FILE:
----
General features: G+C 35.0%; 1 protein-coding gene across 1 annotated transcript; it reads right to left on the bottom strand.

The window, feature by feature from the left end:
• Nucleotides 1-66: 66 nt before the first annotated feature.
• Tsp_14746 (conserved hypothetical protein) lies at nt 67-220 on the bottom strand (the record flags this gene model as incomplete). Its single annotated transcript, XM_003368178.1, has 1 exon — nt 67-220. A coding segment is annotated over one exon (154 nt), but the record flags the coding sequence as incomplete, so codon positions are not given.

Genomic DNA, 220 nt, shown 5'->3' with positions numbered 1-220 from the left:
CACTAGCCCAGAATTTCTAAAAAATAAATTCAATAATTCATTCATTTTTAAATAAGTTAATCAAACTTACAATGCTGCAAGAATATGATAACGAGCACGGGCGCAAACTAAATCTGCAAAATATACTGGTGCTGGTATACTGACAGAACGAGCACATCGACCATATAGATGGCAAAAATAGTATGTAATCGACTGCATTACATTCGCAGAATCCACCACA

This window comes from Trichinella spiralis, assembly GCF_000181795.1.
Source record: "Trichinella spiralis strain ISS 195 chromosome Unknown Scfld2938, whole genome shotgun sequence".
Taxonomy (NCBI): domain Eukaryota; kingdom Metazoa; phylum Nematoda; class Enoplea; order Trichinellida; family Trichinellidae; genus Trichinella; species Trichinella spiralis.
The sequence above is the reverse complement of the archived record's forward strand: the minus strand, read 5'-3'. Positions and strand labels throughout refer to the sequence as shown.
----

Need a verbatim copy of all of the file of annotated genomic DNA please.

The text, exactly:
General features: G+C 35.0%; 1 protein-coding gene across 1 annotated transcript; it reads right to left on the bottom strand.

The window, feature by feature from the left end:
• Nucleotides 1-66: 66 nt before the first annotated feature.
• Tsp_14746 (conserved hypothetical protein) lies at nt 67-220 on the bottom strand (the record flags this gene model as incomplete). Its single annotated transcript, XM_003368178.1, has 1 exon — nt 67-220. A coding segment is annotated over one exon (154 nt), but the record flags the coding sequence as incomplete, so codon positions are not given.

Genomic DNA, 220 nt, shown 5'->3' with positions numbered 1-220 from the left:
CACTAGCCCAGAATTTCTAAAAAATAAATTCAATAATTCATTCATTTTTAAATAAGTTAATCAAACTTACAATGCTGCAAGAATATGATAACGAGCACGGGCGCAAACTAAATCTGCAAAATATACTGGTGCTGGTATACTGACAGAACGAGCACATCGACCATATAGATGGCAAAAATAGTATGTAATCGACTGCATTACATTCGCAGAATCCACCACA

This window comes from Trichinella spiralis, assembly GCF_000181795.1.
Source record: "Trichinella spiralis strain ISS 195 chromosome Unknown Scfld2938, whole genome shotgun sequence".
Taxonomy (NCBI): domain Eukaryota; kingdom Metazoa; phylum Nematoda; class Enoplea; order Trichinellida; family Trichinellidae; genus Trichinella; species Trichinella spiralis.
The sequence above is the reverse complement of the archived record's forward strand: the minus strand, read 5'-3'. Positions and strand labels throughout refer to the sequence as shown.